• Track the Plan and Learn from the Data: Almost as important as the plan execution, is tracking how it’s working. Be critical about the assumptions that were made and the success or areas for improvement. If changes are needed, be sure to alert the team and adjust as you learn. Be prepared to make modifications swiftly so the team can keep moving. 

Project Scenario 3: Your Project Has an Indefinite Delayed Start
The project has been postponed indefinitely before you even had a chance to break ground. Don’t let the delay in starting construction impact crucial preparations that were underway. While the expectation is that the project will come back, the timeline is uncertain. During this state of uncertainty, there are still ways to proceed.

  • Prepare for Tomorrow: Encourage design and precon teams take extra time to prepare. Conceptualize alternate situations and solutions knowing that projects will start to materialize again, and when they do a rush for resources like materials and personnel will create a shortage. Increased foresight and contingency plans will also help limit the anxiety felt by owners and banks who are funding the projects, successfully solidifying trust in your teams and organizations. Finally, take the time to utilize solutions you might not typically consider. Teams that engage in unconventional strategies will come out on top.
  • Tap Into COVID-19 Experience: Projects in preconstruction and planning phases have a unique opportunity to learn and plan based on what other teams are encountering today. Most likely, your future team is preoccupied with an existing project; just because they’re on another site, doesn't mean they can't impact the plans for future jobs. Explore scenarios the incoming team is facing by having them share their current COVID-19 experience and knowledge. Figure out ways to replicate positive accounts, and how to create solutions for areas that need improvement.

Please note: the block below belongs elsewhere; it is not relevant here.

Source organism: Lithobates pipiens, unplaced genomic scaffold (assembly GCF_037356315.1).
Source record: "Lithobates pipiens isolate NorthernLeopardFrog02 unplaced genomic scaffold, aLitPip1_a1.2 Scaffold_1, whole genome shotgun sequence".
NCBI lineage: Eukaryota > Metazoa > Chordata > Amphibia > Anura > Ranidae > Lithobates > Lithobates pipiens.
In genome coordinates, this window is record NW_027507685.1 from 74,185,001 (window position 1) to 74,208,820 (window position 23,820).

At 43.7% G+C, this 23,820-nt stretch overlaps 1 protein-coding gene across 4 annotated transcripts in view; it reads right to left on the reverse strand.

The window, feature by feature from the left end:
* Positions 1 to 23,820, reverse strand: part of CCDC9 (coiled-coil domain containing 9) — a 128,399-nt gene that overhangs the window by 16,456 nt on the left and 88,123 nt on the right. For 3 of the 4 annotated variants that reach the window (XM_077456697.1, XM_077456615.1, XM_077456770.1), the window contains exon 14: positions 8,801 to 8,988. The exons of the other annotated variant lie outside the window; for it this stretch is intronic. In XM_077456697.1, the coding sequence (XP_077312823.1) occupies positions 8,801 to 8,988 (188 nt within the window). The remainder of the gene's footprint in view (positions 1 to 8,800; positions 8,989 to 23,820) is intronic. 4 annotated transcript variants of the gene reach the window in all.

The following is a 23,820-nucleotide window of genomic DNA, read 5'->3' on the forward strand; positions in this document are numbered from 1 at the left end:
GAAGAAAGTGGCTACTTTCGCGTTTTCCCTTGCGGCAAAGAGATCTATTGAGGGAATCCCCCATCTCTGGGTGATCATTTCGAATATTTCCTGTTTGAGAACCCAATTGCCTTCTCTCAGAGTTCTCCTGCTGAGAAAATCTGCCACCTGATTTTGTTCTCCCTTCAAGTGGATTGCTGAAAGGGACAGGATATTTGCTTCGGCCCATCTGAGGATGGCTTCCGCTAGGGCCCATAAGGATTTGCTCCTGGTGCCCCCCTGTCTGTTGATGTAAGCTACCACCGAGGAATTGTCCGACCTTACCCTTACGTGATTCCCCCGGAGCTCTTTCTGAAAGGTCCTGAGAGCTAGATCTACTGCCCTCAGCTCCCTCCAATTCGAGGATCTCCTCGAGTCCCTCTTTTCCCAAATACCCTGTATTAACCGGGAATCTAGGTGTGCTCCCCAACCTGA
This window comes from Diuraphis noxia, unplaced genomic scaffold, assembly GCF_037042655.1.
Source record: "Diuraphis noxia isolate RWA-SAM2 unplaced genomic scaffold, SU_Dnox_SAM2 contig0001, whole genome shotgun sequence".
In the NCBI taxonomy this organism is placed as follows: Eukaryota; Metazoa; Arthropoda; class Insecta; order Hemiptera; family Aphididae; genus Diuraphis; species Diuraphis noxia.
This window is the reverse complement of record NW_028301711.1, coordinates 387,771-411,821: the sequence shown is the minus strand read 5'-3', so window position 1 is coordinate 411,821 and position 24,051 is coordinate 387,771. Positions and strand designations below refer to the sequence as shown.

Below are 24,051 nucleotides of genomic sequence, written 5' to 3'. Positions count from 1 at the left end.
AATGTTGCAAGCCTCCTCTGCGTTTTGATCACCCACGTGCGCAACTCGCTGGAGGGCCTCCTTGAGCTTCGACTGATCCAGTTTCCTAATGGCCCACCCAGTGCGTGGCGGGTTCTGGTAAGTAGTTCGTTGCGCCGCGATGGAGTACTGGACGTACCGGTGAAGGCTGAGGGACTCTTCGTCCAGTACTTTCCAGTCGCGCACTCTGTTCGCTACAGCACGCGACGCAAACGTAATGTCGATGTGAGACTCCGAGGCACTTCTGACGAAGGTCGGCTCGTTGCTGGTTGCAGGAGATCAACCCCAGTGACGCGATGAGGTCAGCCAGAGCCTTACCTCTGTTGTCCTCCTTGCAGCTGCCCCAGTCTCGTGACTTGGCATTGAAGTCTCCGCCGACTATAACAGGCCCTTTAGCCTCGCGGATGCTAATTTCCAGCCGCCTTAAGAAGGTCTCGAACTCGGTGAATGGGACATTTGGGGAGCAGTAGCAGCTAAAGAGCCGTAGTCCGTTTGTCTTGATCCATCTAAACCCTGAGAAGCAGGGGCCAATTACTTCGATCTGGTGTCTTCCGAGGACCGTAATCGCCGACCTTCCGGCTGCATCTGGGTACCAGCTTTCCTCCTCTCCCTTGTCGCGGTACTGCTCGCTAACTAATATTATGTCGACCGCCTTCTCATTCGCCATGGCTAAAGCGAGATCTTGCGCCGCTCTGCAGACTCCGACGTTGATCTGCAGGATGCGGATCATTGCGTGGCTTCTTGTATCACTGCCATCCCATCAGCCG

This is a moment for the industry to level up in a variety of ways. Whether it’s putting work in place, learning a new skill, or taking a chance that ordinary circumstances don’t always favor, there are hundreds of ways to boost people, teams and jobs now that will help revive the industry when the economy bounces back.

For more ways to help project teams adapt during this unprecedented time, click here.

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How Project Teams Can Adapt During COVID-19

About Author

Jen Nussinow
Jen Nussinow

A digital marketing & communications maven with experience and demonstrated success in divergent strategies, team leadership and management, social media advertising and media buying, content creation and delivery, analytics and reporting, UI/UX advisement and collaboration, account management and more. Equipped with an M.A. in Integrated Marketing Communications, Jen currently serves as the Assoc. Director of Marketing for Touchplan.io